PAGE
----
If someone in your family has ADHD, life can be challenging.
Interacting with someone who has ADHD can have benefits, but can also be complex and may require a multi-modal approach tailored to the specific needs of that person.
Understanding and accepting ADHD can be very difficult for you, however it is vital that everyone including extended family, teachers, youth workers and co-workers understands and knows what is expected of them. You can all make a positive impact on someone living with ADHD by showing appreciation and acknowledgement of them.
Family counselling can play an important part in your family dynamics, providing the counsellor has good knowledge of ADHD. Check this before starting. Siblings often struggle to cope with the challenges of living with a brother or sister who receives extra attention. Support for them can be found also – see our links page.
Parenting courses also play an important role in managing your child with ADHD. Incredible Years is widely available and is free. For details see the Ministry of Education website www.minedu.govt.nz for other recommended ADHD parenting courses.
You may be eligible for various government supports depending on your situation. Some of these are:
Child Disability Allowance (WINZ)
This allowance does not depend on income or costs and helps those caring for children with a disability at home. Children who are under 17 years and have severe ADHD are entitled to this allowance.
Disability Allowance (WINZ)
It can help with costs like regular visits to the doctor, hospital, medicines, extra clothes, food or travel. It does depend on your income, assets and costs.
Childcare Assistance (WINZ)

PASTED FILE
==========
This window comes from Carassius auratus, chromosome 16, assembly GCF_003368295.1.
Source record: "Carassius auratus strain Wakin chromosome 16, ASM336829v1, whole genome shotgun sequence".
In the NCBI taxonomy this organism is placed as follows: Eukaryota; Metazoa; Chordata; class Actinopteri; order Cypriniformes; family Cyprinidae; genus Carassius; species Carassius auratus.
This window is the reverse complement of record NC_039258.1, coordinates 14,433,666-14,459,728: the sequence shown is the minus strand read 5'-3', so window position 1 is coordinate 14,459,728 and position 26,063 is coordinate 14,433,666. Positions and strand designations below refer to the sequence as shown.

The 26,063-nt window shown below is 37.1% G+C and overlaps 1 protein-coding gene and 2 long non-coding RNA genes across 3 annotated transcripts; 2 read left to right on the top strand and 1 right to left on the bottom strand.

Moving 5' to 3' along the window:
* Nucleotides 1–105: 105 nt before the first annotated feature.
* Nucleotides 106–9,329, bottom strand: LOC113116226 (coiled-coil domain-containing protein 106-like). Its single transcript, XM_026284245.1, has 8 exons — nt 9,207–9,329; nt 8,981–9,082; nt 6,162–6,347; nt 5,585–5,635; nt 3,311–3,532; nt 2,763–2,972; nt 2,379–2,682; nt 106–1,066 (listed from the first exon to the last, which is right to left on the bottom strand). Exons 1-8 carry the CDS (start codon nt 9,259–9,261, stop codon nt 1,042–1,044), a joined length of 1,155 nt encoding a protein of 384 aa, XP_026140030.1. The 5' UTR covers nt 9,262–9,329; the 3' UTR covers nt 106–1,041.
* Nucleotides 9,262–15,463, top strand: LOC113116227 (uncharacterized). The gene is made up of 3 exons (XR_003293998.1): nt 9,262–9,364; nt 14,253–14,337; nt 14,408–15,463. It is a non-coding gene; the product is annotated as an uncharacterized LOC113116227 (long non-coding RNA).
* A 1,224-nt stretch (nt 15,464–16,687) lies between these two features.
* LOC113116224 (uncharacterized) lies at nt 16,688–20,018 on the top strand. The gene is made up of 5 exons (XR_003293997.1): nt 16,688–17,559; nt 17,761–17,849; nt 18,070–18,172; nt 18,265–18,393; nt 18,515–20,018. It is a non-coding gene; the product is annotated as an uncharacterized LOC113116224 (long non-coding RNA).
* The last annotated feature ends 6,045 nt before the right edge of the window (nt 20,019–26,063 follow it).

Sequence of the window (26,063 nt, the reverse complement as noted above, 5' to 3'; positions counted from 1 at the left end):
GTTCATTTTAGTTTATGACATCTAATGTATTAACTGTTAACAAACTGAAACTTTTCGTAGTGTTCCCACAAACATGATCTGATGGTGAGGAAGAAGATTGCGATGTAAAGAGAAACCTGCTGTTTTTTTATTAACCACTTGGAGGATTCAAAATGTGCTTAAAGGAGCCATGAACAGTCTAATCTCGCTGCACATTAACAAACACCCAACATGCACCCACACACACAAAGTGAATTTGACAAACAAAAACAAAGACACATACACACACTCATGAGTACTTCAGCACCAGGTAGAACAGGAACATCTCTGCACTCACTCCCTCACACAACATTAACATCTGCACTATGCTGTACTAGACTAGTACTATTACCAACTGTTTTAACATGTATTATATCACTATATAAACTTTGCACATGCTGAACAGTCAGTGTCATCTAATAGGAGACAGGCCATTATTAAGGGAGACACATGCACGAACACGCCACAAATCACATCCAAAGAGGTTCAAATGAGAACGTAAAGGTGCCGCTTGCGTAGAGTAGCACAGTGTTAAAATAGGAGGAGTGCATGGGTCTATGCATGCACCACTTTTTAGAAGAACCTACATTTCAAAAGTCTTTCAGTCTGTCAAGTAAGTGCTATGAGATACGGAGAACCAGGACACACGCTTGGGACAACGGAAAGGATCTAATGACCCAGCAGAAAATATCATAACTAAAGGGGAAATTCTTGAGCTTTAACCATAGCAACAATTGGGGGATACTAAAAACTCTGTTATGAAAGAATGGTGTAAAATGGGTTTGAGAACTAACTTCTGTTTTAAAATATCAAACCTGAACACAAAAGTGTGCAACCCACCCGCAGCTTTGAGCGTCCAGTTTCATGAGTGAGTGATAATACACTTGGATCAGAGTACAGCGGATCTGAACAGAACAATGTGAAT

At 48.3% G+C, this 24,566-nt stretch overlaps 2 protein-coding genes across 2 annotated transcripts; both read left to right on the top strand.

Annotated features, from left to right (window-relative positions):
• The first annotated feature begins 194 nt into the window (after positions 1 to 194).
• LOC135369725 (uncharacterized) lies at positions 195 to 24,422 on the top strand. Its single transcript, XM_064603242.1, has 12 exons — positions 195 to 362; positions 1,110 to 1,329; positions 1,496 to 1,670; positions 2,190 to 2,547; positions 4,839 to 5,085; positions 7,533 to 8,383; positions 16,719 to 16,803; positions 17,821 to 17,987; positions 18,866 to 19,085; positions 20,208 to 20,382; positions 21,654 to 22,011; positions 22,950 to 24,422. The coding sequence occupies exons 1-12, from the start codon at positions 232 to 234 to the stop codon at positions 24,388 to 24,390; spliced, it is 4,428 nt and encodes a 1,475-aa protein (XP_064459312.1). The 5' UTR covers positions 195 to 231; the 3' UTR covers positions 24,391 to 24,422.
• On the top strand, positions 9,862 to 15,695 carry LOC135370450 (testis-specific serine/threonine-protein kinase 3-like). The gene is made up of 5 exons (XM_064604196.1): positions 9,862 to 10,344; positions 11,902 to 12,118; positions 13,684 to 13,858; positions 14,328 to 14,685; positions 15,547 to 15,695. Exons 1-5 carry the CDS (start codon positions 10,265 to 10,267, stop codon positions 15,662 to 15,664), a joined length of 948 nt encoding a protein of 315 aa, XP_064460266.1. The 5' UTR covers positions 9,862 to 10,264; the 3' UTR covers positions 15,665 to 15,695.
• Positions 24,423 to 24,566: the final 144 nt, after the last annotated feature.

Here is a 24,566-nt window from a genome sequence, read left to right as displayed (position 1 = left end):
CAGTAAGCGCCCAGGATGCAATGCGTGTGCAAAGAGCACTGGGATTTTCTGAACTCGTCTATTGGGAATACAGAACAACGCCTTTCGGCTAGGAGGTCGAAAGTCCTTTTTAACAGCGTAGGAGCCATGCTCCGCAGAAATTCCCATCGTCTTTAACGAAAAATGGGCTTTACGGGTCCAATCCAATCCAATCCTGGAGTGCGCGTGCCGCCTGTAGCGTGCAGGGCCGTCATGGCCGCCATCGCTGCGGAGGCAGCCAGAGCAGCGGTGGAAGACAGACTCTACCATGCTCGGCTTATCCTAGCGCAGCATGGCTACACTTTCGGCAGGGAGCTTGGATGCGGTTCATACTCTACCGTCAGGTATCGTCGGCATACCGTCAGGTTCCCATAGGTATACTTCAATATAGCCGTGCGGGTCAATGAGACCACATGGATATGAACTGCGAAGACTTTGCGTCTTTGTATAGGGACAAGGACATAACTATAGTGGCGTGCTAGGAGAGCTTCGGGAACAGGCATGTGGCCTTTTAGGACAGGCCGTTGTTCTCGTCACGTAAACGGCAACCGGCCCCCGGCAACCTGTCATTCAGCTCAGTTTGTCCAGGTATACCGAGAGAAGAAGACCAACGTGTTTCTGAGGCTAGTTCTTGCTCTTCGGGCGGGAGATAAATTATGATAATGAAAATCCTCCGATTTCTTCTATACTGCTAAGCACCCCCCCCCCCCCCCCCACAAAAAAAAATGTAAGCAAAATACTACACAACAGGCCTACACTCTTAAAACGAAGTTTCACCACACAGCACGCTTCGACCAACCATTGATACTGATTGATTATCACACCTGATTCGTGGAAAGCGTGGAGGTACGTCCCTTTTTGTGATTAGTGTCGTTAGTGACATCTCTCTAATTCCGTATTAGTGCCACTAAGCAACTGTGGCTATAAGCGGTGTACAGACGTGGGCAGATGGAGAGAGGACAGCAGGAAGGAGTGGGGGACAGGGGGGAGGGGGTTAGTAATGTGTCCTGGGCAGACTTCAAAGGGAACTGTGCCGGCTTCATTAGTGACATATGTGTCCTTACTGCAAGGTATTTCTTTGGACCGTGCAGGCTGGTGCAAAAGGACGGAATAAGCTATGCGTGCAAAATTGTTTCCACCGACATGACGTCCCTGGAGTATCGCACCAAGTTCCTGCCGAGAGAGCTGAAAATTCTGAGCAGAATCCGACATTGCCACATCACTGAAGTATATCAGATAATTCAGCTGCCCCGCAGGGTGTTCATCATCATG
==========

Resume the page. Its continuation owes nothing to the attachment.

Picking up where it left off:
Childcare Assistance provides financial support for childcare and out-of-school care. The level of support is based on your income and number of children you have. It includes Childcare Subsidy for pre-school children, Out-of-School Care and Recreation (OSCAR) subsidy for children aged 5 – 13 years.
This is a service funded by the Ministry of Health. It offers the carer/support person a break by helping to pay for an alternative carer for an agreed number of days. It is based on an assessment by a Needs Assessment Service Coordination (NASC) agency. Carer support days can also be used to pay for various after school and recreational programmes.
Help at School
If you are worried your child is not progressing at school, either in learning or behaviour, then talk to the classroom teacher, the school’s Special Needs Co-ordinator (SENCO) or the principal.
Students with learning or behavioural difficulties may have access to the following assistance options:
- extra assistance
- adapted programmes or learning environments, and/or
- specialised equipment or materials.
You can ask for an Individual Education Plan (IEP) meeting. This is attended by all the people closely involved with the student in order to identify needs and set goals. It gives the school and home a chance to work together to form strategies and exchange information and gives the student a better chance of success. Make sure roles and responsibilities are allocated and a review date is set.
Your child might be referred to a Resource Teacher: Learning & Behaviour (RTLB). These teachers are specially trained and may work in just one school or across a group of schools. They might provide direct teaching or help the classroom teacher or aide with teaching strategies and behavioural management techniques.
Each school receives a Special Education Grant (SEG) to support students with moderate levels of difficulty, however the school sets priorities to best meet these needs. This fund is used for teacher aides etc.
Various other services are available, though less common. These are described on the Ministry of Education website:
Contact us now for more information.